Same thing can be said for our customers. We got a call two weeks ago from a customer asking for help on a project of theirs which had already missed its deadline. Our customer, was two weeks past due on their product delivery date for their respective customer. Needless to say their customer was less then enthused. In fact, every day they fell behind in shipping their product they lost 11k USD in billable revenue.
With costs surmounting quickly eating into their profit margin their customer also became wary of their ability to execute as they had hoped and expected. Phone calls between the two companies became increasingly frequent with the client becoming increasingly upset. Threats of the white-collar kind became a start to each call.
Not a good position to be in. [thanks Captain Obvious]
Our customer asked us to bring a team in and offload some of their work, mostly protocol and process related, so they could focus all their efforts in satisfying the commitment they made to their customer. Our team was to alleviate the bottleneck of work they were experiencing so other internal projects wouldn’t keep backing up as they had already begun to do. Once the bottleneck begins its incredibly challenging to get out of that rhythm and back on track without extra help.
These types of moments are highly intense and stressful. One of the things our customer did with their end customer, which I found to be of high integrity and good professionalism, is they painstakingly told their customer what had happened to make them fall behind, apologized and took ownership for the failure to deliver and immediately shared with the customer their course of action to solve the problem. While their customer was rather upset along the way they did acknowledge the apology and things seemed to get underway shortly thereafter.
The product ultimately was delivered 3 ½ weeks late of schedule costing our customer close to quarter of a million dollars in missed revenue. Tough lesson to learn on the importance of hitting deadlines and meeting expectations.
Key Take Away:
A wise person once said, “sh** happens”. A profound statement to say the least yet certainly true. Sometimes things do happen that are out of our control, taking ownership of the situation and asking for help can be the best two decisions we can make in these moments.
Don’t decide to ask for help when you’re already in hot water. If you’re watching your project timelines begin to slip immediately put in a plan of attack to lean on your suppliers for help. If your relationship with your customer is on good footing still you can try to proactively ask for an extension on the delivery date with the hopes that will provide some cushion to get work done on time. Note – don’t get in the habit of asking for deadline extensions. Once is fine, but to ask that of a customer often signals your company is unorganized and lacks leadership to meet it’s obligations.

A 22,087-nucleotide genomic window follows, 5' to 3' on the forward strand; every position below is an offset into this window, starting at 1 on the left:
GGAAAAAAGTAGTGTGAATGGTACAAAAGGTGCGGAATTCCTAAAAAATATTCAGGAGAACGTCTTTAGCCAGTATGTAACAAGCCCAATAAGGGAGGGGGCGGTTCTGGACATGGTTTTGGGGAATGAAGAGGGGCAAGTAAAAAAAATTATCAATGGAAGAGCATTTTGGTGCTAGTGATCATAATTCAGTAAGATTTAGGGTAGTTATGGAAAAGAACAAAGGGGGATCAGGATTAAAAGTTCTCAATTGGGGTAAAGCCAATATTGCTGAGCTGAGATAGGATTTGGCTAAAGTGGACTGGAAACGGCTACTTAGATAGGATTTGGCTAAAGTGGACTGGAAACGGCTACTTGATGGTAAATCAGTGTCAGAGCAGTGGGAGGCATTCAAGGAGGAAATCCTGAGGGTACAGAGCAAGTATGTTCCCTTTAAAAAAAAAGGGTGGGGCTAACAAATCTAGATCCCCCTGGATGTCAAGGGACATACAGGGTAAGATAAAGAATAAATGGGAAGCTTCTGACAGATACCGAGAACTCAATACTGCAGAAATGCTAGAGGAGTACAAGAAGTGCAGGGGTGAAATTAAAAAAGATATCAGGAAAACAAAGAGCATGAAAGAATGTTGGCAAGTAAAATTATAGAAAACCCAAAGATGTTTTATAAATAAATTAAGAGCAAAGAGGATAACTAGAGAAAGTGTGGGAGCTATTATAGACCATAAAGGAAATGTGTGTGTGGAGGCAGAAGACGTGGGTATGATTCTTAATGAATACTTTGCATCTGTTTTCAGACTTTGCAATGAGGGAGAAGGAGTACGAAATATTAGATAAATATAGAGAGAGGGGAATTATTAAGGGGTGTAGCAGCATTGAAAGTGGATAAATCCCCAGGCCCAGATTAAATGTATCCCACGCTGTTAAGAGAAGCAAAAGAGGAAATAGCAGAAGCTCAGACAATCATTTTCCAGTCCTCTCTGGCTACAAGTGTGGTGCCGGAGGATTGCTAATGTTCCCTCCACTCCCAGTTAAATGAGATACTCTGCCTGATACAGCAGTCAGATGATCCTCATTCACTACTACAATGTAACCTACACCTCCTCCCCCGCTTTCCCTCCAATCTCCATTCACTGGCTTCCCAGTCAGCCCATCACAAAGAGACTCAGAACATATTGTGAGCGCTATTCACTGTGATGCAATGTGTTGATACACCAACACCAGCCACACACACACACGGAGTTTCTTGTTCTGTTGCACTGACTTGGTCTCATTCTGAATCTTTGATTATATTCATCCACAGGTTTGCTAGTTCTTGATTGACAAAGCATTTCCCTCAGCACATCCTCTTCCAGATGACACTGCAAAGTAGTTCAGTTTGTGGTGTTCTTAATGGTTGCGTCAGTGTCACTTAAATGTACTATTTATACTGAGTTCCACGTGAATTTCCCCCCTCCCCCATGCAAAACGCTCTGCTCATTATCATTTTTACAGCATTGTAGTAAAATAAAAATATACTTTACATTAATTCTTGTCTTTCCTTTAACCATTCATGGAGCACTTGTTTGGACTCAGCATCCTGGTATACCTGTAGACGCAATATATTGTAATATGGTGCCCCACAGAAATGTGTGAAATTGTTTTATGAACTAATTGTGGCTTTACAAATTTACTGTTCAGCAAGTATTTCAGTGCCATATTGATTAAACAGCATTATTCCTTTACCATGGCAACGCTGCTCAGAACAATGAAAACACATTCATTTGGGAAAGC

In need of someone to help you climb out of your project bottlenecks? Contact Square-1 Engineering at www.square1engineering.com to learn how we can help your solve your biggest engineering and technical business challenges.
Your company is booming. Work is plentiful. Everyone is up to their eye balls in a flurry of activity. As your company works through each project you inevitably get hit with an unexpected curve ball that pauses your momentum, causing you to go off track.
We’ve all been there and for some of us this is a daily, if not weekly, occurrence in our business.
Learning how to deal with the unexpected and therefore being audible ready with a problem solving mentality very well may be one of the most important characteristics an employees can have. Yet, what do you do when your skills are maxed out and you don’t know how to solve the problem or get the project back on track? (note – the answer is not to turn to Google)
Call your local Subject Matter Expert! (SME)
John Reh of Balance Careers put it perfectly, “A subject matter expert in business is an individual with a deep understanding of a particular process, function, technology, machine, material or type of equipment. Individuals designated as subject matter experts are typically sought out by others interested in learning more about or leveraging their unique expertise to solve specific problems or help meet particular technical challenges.” It’s a mouthful, but 100% accurate.